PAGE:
Increased Use of Generic Drugs Won’t Cut U.S. Drug Costs, Study Finds
Generic drugs are not a "magic pill" for reducing the country's drug bill, due largely to patent protections that restrict access to the drugs and a "lack of knowledge on the part of employers, insurers and providers," a recent study conducted by the University of Michigan College of Pharmacy has found, the Detroit Free Press reports. In a study examining 25 years of information about generic drugs, and backed by a $50,000 grant from the Blue Cross and Blue Shield of Michigan Foundation, researchers set out to examine why "generic drugs are not used more" often. They concluded that "some of the most expensive drugs" are still under patent, with no generic alternative available. In addition, pharmaceutical companies "often" extend patents by "reformulating the same drug." Other study findings are listed below:
- The process used in determining generic "bioequivalents" to name brands has "improved greatly," making it easier to counter the argument that "generics are not a true substitute."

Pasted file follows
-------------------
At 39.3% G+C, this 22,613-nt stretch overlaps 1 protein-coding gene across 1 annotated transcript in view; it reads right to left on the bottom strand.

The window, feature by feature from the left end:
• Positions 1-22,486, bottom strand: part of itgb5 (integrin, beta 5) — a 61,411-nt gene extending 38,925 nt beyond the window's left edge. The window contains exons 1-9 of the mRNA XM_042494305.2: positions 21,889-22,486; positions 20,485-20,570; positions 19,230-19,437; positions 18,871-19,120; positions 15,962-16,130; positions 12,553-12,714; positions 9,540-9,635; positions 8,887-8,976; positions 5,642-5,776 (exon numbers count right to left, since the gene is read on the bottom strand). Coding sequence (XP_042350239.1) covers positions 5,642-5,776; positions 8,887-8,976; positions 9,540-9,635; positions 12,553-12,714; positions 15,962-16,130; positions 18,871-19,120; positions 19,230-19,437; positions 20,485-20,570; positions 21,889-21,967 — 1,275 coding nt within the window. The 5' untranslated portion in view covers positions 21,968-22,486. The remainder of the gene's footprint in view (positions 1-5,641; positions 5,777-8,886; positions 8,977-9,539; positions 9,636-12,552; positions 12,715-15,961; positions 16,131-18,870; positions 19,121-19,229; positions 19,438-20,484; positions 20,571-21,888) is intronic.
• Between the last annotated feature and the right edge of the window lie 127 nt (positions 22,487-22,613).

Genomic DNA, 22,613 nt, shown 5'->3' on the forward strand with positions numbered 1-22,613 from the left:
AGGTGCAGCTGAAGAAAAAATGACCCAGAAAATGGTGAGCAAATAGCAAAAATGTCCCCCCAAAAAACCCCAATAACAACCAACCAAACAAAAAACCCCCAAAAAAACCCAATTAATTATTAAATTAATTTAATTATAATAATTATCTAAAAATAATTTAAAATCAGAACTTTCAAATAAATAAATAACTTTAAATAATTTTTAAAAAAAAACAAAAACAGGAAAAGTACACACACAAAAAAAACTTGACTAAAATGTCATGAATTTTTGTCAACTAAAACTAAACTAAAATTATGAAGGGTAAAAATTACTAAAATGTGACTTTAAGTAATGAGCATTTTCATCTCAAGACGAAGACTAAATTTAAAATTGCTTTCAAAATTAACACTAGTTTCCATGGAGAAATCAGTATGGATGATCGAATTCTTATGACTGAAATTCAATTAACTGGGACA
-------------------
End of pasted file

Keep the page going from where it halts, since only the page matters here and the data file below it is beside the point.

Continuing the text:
- Pharmaceutical companies making a brand-name drug now sometimes produce its "generic equivalent," or own the company that does, due to "significant restructuring" in the industry.
- Consumers will "generally" switch from a brand-name drug to a generic version if the generic will cost them less money.
The Press reports that providers are "encouraged" by drug makers to prescribe brand-name drugs but "urged" by insurers to offer generic medications. In an effort to increase the use of generic medications, Blue Cross Blue Shield of Michigan, the largest insurer in the state, with 3.5 million members with pharmacy coverage, has launched an "aggressive" education campaign targeted at doctors, pharmacists and consumers focusing on the "safety and effectiveness" of generics, the Free Press reports. But Duane Kirking, the study's lead researcher and a professor at the College of Pharmacy, said, "If insurers look at [generic drugs] as a quick fix or the only way to reduce costs or control increases in costs, they are going to be disappointed" (Norris, Detroit Free Press, 10/11). This is part of the California Healthline Daily Edition, a summary of health policy coverage from major news organizations. Sign up for an email subscription.